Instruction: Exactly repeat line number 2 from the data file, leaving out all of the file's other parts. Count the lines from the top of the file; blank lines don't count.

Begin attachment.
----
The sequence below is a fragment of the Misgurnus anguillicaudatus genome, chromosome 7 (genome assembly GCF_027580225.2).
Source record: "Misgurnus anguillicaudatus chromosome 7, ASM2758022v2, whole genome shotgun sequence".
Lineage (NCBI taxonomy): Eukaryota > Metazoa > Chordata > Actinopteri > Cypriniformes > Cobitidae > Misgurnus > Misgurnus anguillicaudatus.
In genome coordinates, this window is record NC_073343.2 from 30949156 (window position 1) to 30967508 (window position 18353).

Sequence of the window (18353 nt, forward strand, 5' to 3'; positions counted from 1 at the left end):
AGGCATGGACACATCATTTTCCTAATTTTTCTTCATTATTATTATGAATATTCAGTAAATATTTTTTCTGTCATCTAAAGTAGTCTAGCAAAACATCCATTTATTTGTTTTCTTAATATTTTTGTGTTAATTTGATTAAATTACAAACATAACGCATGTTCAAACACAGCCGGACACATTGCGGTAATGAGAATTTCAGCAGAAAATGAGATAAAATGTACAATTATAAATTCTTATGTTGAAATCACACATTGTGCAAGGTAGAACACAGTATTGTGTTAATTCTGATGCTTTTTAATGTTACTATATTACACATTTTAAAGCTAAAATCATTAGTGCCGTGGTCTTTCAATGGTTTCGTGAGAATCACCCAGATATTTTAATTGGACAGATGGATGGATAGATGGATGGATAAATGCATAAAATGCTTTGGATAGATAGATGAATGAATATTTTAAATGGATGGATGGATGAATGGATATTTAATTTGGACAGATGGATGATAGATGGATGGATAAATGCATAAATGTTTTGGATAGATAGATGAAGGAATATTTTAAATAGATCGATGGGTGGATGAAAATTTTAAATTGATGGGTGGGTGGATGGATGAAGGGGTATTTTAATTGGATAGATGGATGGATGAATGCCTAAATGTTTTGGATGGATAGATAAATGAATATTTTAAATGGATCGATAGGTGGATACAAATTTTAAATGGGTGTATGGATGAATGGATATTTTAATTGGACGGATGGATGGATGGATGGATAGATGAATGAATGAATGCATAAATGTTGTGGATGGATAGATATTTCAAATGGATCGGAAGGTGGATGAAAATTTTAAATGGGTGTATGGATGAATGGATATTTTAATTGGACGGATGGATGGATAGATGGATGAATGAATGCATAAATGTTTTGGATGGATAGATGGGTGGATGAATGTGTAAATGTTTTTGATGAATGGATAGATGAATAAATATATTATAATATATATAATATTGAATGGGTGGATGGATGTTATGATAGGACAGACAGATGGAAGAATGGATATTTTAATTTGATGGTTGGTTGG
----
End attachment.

Source record: "Misgurnus anguillicaudatus chromosome 7, ASM2758022v2, whole genome shotgun sequence".